In all humility, I’m the best competitive analyst I’ve ever met. I’m sure there are people who are better than me, but I’ve never met them, so . . . . For example, despite some wobbling, I called ZFS on Mac months before anyone else I’m aware of did. But this isn’t about me.

It is total war and your country needs you
The man who inspired me to get serious about competitive analysis was an English physicist named Reginald V. Jones. Jones led a British Scientific Intelligence group during World War II. He was in his 20’s when the start of the war, and his friendship with Henry Tizard and Frederick Lindemann, thrust him into the scientific assessment of German technology.

It is a great story, well told in his autobiography Most Secret War. I think any reader of StorageMojo would enjoy it.

Jones’ Principles
Jones wrote a plan for scientific intelligence that outlined the key issues. Issues that are not terribly different when performing commercial competitive analysis today.

Jones defined his mission as “. . . early warning of the adoption of new weapons and methods by . . . enemies.” He looked at the stages of weapons systems development cycles, which look a lot like high-tech product development.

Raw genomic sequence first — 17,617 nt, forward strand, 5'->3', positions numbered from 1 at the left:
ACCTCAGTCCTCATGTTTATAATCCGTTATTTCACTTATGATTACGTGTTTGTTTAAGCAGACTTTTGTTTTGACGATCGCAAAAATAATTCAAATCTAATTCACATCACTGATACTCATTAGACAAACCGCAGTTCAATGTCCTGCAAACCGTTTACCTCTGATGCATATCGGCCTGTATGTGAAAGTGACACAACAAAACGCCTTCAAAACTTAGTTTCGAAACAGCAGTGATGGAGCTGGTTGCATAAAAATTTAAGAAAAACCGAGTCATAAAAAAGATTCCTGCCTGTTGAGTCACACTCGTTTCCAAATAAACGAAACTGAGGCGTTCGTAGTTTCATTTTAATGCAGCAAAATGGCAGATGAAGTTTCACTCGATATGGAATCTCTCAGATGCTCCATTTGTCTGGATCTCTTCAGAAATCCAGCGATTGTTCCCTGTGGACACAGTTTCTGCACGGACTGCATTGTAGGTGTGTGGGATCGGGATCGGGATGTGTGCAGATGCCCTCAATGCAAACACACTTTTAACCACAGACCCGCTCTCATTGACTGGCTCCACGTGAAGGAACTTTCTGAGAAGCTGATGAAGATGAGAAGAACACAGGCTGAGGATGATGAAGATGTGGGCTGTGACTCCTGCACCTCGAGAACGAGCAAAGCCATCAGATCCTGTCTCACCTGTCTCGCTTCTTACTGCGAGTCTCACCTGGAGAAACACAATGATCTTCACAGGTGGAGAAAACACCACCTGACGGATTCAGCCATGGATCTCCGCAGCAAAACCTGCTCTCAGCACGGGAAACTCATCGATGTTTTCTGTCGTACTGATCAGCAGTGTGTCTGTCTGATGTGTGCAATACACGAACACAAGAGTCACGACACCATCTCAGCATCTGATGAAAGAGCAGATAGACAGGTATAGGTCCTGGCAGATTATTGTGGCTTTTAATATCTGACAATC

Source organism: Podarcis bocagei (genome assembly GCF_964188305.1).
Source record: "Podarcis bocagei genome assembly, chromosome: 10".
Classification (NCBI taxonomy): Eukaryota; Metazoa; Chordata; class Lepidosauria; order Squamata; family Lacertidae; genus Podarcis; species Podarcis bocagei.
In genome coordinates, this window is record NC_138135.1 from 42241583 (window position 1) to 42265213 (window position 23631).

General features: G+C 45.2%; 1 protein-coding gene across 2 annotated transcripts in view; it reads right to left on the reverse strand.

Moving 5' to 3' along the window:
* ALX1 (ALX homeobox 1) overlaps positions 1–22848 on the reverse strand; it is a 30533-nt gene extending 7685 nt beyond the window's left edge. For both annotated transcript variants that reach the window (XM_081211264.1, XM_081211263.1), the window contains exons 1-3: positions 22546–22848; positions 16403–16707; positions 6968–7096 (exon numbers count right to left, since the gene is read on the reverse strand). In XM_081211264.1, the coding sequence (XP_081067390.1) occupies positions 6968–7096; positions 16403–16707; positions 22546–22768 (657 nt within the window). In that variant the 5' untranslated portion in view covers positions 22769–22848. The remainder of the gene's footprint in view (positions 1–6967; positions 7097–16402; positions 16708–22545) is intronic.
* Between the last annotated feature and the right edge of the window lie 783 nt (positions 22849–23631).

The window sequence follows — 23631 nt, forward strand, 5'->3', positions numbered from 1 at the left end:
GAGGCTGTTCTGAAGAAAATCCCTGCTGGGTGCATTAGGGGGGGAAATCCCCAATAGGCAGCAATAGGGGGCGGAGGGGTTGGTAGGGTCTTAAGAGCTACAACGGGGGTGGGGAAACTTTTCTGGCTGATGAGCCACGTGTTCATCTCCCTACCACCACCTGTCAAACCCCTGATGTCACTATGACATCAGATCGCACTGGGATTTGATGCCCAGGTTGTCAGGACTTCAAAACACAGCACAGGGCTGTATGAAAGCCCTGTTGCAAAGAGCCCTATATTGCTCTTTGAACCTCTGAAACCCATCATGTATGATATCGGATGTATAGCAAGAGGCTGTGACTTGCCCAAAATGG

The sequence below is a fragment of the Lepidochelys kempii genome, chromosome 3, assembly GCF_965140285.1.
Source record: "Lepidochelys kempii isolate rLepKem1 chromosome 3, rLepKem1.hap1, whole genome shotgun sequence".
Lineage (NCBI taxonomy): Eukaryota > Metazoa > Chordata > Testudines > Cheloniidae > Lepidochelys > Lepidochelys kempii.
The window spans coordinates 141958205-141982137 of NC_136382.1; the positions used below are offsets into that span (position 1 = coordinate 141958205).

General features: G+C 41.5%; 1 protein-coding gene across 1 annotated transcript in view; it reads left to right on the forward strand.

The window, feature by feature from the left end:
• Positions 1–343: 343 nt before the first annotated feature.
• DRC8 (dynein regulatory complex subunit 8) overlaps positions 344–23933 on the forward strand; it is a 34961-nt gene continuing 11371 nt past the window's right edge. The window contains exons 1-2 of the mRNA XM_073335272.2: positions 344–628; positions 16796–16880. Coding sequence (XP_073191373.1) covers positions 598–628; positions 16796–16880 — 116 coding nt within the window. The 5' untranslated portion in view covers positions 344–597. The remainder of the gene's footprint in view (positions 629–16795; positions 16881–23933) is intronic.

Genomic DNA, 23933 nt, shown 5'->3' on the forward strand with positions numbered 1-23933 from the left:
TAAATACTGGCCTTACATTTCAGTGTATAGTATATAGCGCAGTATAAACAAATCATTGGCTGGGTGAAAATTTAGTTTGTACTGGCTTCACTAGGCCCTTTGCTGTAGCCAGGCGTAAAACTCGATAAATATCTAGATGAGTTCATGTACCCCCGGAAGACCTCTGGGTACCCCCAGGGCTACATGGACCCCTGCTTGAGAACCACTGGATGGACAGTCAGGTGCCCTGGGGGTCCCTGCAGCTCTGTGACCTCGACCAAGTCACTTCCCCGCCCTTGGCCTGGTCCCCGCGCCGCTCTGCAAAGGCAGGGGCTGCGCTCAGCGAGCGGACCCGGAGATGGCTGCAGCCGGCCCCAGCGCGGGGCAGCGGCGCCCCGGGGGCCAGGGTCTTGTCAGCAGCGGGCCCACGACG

1. General scientific research
  2. Some one thinks of a possible military application
  3. Ad hoc research and small-scale trials
  4. If successful, large-scale trials
  5. Finally, product roll-out

Stages 3 and 4 are the most difficult to observe, especially during wartime conditions, but there are ways. Jones lists how information leaks out:

  1. Accidental indiscretions which, if pieced together, valuable info derived.
  2. “Indiscretions encouraged by alcohol and/or mistresses.” I’ve never had the budget to employ mistresses, but the increasing number of female execs calls the value of the technique into question. Alchohol still works, though.
  3. Information that can’t be kept secret, such as radar transmissions or, today, the blogging schedules of key engineers.
  4. Agents in the enemy’s research teams – difficult then, impossible now for legal reasons.
  5. Information from disaffected nationals – or angry ex-employees.

Jones was a crafty one, and two goals for the organization he proposed reflected this:

  • Mislead enemies about our own weapons
  • Mislead the enemy about the success of his own weapons

Most of that would be wasted effort in today’s storage industry, since folks seem to pay little attention to competitive strategy, while paying a great deal of attention to day-to-day tactical strategy.